the our intrepid shaman guide, Samir
the group…plus our intrepid shaman guide, Samir

After deciding to blog about my incredible packing skills, that 4am wake up call came just as early as I thought it would…I’m that cheap gung-ho kind of traveler that will take flights at ridiculous hours figuring I will just sleep on the plane and why waste time or money when I could be somewhere? We headed to the airport at 4:45am. Our group included my married friends David and Rachael, and Tess. I work with these three weirdos. Tess had her mother and brother in town, and they came, too. Tess met some girls buying french fries at McDonalds at the airport at 6am and we thought that was a good sign.

I had a window seat and was asleep before takeoff. Note to self – bringing a scarf you’ve sprayed with a friendly vanilla perfume is a good thing. We landed, only one thing had exploded in my backpack, and then headed to the office, where we lingered in typical Brazilian fashion for a few hours, catching a “pay by how much your plate weighs” lunch, getting very little information but being assured everything was going according to plan, before finally beginning the first of four legs of the journey to get into the actual Amazon.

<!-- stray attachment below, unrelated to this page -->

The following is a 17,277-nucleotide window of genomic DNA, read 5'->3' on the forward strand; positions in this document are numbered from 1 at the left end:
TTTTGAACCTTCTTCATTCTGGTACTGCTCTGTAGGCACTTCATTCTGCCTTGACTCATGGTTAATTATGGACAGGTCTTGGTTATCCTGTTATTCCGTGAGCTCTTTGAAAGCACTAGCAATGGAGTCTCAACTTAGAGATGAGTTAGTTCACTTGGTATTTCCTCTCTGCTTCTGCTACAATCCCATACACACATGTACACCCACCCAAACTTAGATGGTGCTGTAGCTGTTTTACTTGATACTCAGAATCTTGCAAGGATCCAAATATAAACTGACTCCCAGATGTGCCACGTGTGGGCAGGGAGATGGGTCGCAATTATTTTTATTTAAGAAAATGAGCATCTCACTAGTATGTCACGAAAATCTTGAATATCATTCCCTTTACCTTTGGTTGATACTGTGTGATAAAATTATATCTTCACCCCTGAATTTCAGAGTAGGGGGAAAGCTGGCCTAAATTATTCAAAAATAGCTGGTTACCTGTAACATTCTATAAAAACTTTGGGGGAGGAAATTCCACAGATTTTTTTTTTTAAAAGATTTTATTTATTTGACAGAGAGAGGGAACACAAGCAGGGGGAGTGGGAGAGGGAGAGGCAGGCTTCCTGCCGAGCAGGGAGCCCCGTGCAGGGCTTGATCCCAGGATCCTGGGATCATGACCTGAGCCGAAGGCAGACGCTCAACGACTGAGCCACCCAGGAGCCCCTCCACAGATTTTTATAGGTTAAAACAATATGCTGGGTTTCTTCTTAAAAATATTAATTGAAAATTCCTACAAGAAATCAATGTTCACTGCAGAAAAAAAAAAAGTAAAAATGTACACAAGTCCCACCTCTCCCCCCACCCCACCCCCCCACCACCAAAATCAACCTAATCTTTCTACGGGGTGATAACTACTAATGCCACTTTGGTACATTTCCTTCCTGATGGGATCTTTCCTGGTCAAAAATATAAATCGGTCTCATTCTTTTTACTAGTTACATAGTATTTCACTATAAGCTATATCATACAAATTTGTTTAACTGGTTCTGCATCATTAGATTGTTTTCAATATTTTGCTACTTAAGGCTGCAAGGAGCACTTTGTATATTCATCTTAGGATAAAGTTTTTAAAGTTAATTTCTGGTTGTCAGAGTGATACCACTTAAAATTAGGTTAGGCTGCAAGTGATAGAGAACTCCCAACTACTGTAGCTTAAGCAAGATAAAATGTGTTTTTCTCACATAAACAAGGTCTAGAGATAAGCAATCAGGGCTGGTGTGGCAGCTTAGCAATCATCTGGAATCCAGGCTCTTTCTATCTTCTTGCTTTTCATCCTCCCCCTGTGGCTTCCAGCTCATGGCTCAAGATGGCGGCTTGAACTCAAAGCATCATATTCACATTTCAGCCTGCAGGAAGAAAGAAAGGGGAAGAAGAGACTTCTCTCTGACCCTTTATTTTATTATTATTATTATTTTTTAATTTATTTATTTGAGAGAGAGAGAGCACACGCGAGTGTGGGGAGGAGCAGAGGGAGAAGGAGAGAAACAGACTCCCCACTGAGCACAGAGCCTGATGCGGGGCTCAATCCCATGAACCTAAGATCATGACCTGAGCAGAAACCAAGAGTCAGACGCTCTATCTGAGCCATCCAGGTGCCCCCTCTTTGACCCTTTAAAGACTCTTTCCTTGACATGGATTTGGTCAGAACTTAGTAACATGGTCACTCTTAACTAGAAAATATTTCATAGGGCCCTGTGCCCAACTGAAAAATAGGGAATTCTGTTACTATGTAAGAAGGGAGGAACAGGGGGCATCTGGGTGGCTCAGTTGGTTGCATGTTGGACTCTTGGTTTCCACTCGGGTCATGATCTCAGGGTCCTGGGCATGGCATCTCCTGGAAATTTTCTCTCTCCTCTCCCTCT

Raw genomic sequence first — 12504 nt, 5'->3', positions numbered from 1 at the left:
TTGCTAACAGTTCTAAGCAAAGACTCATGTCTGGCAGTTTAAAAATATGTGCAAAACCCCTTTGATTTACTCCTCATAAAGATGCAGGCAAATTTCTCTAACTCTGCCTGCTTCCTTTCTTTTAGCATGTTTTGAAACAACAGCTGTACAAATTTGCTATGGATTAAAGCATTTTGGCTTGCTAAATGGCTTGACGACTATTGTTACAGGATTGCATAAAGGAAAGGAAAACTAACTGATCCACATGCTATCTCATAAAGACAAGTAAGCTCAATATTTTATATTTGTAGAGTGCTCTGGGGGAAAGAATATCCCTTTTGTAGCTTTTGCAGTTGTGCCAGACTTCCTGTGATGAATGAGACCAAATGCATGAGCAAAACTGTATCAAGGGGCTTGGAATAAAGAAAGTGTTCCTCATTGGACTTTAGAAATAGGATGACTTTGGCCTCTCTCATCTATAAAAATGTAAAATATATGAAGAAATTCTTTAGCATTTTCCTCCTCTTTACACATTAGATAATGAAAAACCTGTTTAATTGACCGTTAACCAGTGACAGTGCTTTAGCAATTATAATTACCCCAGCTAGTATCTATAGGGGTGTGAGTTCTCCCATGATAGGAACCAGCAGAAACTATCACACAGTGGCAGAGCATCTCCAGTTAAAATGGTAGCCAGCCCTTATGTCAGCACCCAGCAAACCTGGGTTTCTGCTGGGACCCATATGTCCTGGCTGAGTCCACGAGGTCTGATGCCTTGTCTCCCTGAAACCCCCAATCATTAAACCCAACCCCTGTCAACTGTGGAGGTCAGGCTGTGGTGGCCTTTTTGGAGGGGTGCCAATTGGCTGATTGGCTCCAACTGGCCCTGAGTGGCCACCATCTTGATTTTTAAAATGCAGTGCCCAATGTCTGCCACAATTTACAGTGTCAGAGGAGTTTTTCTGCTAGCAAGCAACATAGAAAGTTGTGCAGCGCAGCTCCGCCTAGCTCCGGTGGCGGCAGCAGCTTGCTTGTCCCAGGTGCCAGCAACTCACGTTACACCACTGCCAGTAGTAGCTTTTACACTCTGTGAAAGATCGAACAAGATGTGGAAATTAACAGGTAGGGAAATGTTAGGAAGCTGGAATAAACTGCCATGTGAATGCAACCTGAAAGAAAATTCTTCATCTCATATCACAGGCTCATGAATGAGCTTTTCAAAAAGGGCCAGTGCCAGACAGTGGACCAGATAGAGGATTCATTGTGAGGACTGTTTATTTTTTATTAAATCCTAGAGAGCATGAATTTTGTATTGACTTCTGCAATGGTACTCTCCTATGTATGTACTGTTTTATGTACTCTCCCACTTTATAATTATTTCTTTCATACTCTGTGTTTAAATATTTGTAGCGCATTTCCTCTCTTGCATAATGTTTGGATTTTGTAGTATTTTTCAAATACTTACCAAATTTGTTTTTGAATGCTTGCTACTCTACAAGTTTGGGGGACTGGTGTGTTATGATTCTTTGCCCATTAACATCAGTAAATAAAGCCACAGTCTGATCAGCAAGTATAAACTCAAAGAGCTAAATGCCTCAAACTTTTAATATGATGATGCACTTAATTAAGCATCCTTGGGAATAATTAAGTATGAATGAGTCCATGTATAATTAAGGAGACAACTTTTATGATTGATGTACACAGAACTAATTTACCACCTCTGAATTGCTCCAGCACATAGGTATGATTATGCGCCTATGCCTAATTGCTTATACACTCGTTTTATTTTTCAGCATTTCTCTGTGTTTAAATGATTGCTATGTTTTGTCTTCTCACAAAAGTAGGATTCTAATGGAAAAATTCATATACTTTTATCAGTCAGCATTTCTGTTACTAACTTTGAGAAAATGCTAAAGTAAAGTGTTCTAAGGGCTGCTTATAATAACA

meeting of the rivers
meeting of the rivers

We piled into cars to get to the docks, where we shifted into speed boats over to an island, checking out the meeting of the rivers along the way. Turns out the Amazon is like three rivers of different kinds of water meeting all at once, hence the diversity and richness of the area. We watched the Rio Negro meet Amazonas, where you can see and feel a difference in temperature. Interesting fact – the Rio Negro has so much acidity in the water that there are no mosquitos. Follow up fact – I am moving to the Rio Negro.